I was totally fine for most of it, but I admit that the 1812 (my favorite piece of all time) made me fall to pieces at the first rehearsal, and I didn't make it through very heroically and went off to sob in the bathroom -- I could sight read most of it but there was a key change where there were an alarming number of sharps and I fell to pieces. I will never forget the sweet first chair cellist, an old man of about 70, sweetly cajoling me out of the bathroom to come out and convince myself to keep playing. But it was so hard, because I just was not as good as I wanted to be -- I could play the first 3 Bach Unaccompanied Cello Suites, and warhorses like "Russlan and Ludmilla" or Sousa marches, etc., but I wanted to play Tchaikovsky sublimely and I couldn't. I just didn't have the training or experience yet.

 

But I did get to perform it, and I'll never forget it.  After which, I properly quit and only inflict my cellist-ness on myself or family members. ;-)  But wow, this moment got to me -- I loved the joy of the onlookers as it finished. That's what classical music can do.

 

Anyway. I absolutely love the show, and love the way it reminds us of the gypsy constant life of musicians struggling to both make art and to make a buck, and I love the palpable love for classical music that the creators share with us in each episode.

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Paramitch, here's hoping that buzz for this show and Transparent will continue to be a slow burn. Glad you're posting.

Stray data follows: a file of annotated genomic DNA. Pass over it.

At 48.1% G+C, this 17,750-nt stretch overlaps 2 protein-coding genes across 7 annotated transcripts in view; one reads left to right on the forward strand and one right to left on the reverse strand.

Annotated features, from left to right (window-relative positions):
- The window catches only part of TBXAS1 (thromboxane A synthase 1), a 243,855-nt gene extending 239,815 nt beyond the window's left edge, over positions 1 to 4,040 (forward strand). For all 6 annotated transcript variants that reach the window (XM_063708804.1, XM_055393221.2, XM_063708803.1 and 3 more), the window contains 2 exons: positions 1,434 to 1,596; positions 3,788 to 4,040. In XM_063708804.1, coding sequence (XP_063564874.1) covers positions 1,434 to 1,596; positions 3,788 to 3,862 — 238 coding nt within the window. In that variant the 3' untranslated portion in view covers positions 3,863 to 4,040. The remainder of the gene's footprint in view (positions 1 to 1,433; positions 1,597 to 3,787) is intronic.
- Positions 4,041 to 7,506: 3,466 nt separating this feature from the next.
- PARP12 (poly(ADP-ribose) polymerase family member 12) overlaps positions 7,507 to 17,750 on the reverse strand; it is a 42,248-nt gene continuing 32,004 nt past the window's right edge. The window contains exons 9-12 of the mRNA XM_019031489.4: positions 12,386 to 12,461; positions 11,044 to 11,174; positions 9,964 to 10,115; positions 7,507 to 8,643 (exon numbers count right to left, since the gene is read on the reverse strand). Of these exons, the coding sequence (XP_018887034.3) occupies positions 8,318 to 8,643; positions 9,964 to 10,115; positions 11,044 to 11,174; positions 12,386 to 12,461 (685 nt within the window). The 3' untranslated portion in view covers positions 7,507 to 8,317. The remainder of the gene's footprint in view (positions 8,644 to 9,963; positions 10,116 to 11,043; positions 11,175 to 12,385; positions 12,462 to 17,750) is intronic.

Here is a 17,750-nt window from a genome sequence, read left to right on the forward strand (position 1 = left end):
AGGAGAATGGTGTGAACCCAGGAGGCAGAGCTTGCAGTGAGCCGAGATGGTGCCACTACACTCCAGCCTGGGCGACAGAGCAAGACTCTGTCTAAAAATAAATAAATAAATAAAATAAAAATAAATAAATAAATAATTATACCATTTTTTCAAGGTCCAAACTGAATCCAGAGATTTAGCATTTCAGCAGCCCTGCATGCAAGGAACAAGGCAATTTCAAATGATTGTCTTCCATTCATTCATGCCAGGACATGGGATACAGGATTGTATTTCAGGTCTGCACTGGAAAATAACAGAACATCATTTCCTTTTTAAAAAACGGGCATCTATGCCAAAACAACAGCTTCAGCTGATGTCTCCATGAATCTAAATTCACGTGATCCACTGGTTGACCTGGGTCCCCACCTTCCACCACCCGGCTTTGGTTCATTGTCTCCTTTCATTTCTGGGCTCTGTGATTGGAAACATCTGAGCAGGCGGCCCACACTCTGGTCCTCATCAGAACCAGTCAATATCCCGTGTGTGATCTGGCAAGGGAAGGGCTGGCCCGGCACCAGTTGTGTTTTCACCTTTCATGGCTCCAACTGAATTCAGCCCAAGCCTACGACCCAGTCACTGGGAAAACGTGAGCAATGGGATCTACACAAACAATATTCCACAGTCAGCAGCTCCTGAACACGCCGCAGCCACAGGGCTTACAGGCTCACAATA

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You too! I always look forward to your posts, and hope more people check these out as well. I'm really impressed at what Amazon's put out in its first year based on this and "Transparent."

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I loved everything about this show (especially the music - can't get the 1812 out of my head)! I binged it, so need to rewatch to appreciate it even more.

Amazon is really in this game to win. I just wish more people were aware of what they have to offer. I was a Prime fan just for the shipping deal way back when. Now with all the book, music, tv, and movie offerings, I'm devoted. I'll keep trying to spread the word and cross my fingers that the award attention for the also awesome Transparent helps people realize what they're missing!

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Paramitch, I love your enthusiasm! This is such a neat show, but I don't have the musical background to understand the technicalities. I'm more a casual fan of classical music, although I've been listening to a lot more since I found all those big box deals on Amazon.

 

Between binge watching and waiting until after the holiday to get this forum up, we missed out on pre-showing posts and episode-by-episode commentary. Hopefully more posters will find their way over here now and we can get more conversation going.

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I really liked the pilot episode. Thanks to kieyra for pointing me toward this show.

Don't know all that much about classical music except that I admire and respect the art, and people who perform it. I also love good acting, writing and the feeling that I'm learning something. I felt that way with Transparent, and this show had me at Bernadette Peters.

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I really liked the pilot episode. Thanks to kieyra for pointing me toward this show.

Don't know all that much about classical music except that I admire and respect the art, and people who perform it. I also love good acting, writing and the feeling that I'm learning something. I felt that way with Transparent, and this show had me at Bernadette Peters.